Beside the Point

A discussion of SharePoint-related concepts from multiple perspectives.

PowerShell Remoting for SharePoint

PowerShell Remoting for SharePoint

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Well, well, well, if it isn’t our friend the double-hop authentication problem again rearing its ugly head when trying to use PowerShell remoting technologies to manage a SharePoint farm…

So you’ve run Set-WSManQuickConfig and/or Enable-PSRemoting on your server, you’ve entered an interactive shell from the client into that server, loaded the SharePoint Snapin however you will (e.g. Add-PSSnapin Microsoft.SharePoint.PowerShell), and you receive an error:

Cannot access the local farm. Verify that the local farm is properly configured, currently available, and that you have the appropriate permissions to access the database before trying again.

What’s happening is that you have presented your credentials and authenticated with the WSMan service running on the SharePoint server; the WSMan service must then authenticate *as you* to the SharePoint objects running on the server to retrieve data from the databases. And of course, by default it cannot, since it is not you and hasn’t been granted the rights to delegate your credentials.

The only working solution for this (see below on a logical solution which I haven’t yet figured out how to work) is to enable CredSSP for use when connecting to the remote PowerShell session. The Credentials Security Support Provider, or CredSSP, was created to allow users to securely send their credentials (e.g. username and password) to a service to use for authentication on their behalf to other services (Sound familiar? This is another solution for the double-hop authentication problem). Behind the scenes, CredSSP sets up a TLS session for encryption (though not for authentication) and uses SPNEGO (Kerberos or NTLM) for mutual authentication. Once mutual authentication has been achieved, the client sends the user’s credentials to the server over the encrypted TLS tunnel. With CredSSP, the client actually sends the username and password for the service’s further use (sure to make your security folks thrilled, but forewarned is forearmed).

The CredSSP authentication mechanism for WSMan (and PSRemoting) must be enabled on the server and client. In addition, the client has to be properly configured with the servers it can trust for delegation of credentials. It pays to consider again what CredSSP does – it allows the client to pass a username and password to the service for further use, so proceed cautiously.

Unforunately, in my experience the –DelegateComputer switch hasn’t worked to automatically add the trusted computers to the registry setting where they belong, so they must be set manually (using PowerShell perhaps) or via a Group Policy setting (see below).

To sum up, here are the commands to run on the server:

Enable-PSRemoting -Force
Enable-WSManCredSSP -Role Server -Force

And on the client:

Enable-WSManCredSSP -Role Client -DelegateComputer * -Force
Set-ItemProperty HKLM:\SYSTEM\CurrentControlSet\Control\Lsa\Credssp\PolicyDefaults\AllowFreshCredentials `
    -Name WSMan -Value WSMAN/*
Set-ItemProperty HKLM:\SYSTEM\CurrentControlSet\Control\Lsa\Credssp\PolicyDefaults\AllowFreshCredentialsDomain `
    -Name WSMan -Value WSMAN/*

Note that the registry edit contained here allows delegation of credentials to any and all WSMan instances – which is not a security best practice. I’d recommend configuring the WSMAN SPNs for specific servers (e.g. WSMAN/server01.domain.local) or at least for specific domains (e.g. WSMAN/*.sub.domain.local). Alternatively, you can also use local (gpedit.msc) or domain (gpmc.msc) GPOs to configure this – the setting is at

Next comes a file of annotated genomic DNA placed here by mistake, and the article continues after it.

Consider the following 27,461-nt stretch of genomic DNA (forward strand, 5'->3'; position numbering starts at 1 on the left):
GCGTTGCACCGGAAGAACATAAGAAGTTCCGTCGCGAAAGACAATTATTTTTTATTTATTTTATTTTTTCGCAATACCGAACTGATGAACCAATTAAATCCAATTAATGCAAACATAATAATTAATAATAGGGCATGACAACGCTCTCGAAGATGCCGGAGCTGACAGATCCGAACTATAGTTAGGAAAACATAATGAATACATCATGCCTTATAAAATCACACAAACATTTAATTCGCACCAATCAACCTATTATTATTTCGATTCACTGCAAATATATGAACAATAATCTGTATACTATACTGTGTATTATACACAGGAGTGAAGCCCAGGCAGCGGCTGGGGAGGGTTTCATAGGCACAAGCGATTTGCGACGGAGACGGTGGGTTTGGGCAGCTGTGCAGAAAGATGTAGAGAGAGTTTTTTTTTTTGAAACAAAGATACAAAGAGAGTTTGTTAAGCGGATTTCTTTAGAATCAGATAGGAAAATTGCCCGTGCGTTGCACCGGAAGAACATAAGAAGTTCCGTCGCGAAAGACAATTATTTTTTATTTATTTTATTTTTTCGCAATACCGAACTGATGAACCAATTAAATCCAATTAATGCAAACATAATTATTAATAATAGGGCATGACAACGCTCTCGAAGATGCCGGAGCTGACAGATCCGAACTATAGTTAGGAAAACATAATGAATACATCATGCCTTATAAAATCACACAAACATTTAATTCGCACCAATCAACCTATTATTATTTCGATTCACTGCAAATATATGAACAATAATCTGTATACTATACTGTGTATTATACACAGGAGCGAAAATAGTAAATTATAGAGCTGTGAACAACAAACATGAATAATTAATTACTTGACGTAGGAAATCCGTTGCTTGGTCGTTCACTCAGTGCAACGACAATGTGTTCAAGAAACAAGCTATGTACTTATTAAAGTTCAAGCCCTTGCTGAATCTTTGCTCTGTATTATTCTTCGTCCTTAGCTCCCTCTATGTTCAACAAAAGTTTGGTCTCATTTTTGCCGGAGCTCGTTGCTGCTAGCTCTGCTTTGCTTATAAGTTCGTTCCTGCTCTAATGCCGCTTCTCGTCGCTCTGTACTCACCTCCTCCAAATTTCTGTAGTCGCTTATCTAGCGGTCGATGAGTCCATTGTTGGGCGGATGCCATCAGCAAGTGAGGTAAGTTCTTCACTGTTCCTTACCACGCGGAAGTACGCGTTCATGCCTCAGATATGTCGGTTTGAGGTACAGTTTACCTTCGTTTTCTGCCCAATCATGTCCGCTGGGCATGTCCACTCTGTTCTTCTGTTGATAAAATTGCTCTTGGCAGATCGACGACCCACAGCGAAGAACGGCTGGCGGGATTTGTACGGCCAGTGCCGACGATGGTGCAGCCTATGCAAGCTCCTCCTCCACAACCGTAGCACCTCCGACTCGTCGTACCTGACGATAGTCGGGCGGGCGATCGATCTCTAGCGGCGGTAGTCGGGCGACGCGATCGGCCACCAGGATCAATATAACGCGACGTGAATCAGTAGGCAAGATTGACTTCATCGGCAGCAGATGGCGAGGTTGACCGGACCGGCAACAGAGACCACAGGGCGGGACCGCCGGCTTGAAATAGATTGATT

Computer Configuration > Administrative Templates > System > Credentials Delegation > Allow Delegating Fresh Credentials.

Add SPNs (in the format WSMAN/computer.domain) to the list available in that setting. I’d recommend leaving it set to concatenate with the local server defaults.

Once the server and client have been configured properly, enter the remote session from the client, explicitly indicating the –Authentication and –Credential parameter:

Enter-PSSession server05 -Authentication CredSSP -Credential DOMAIN\username

Another unfortunate point here is that you’ll need to explicitly give a credential – you can pass a username for the –Credential parameter as shown and you’ll be prompted for your password. Alternatively, use Get-Credential and store the credential in a variable to pass for the –Credential parameter. This is a by-design limitation on the CredSSP provider.

At this point, you should be able to load the SharePoint snapin (Add-PSSnapin Microsoft.SharePoint.PowerShell) and be on your way. Note that by default PowerShell only allows members of the server’s BUILTIN\Administrators group to connect remotely. If other users need this access you will need to modify your PSSessionConfigurations (or create new ones) – but that’s a topic for another day.

One more thing before we wrap: The WSMan service creates its own SPN on the computer account for the computer on which it runs, and logically it would seem you could trust that computer account for delegation (e.g. via ADU&C) and use Kerberos authentication to connect to a remote PowerShell session on that server. The service should then be able to use Kerberos mechanisms to get and use delegated credentials. However, I haven’t been able to make this work. If you have please let me know and I’ll update this post accordingly.

  • We were stuck badly on above errors. thanks for blogging this. This is very useful information.

  • Any post about this:

    . If other users need this access you will need to modify your PSSessionConfigurations (or create new ones) – but that’s a topic for another day.

    thx

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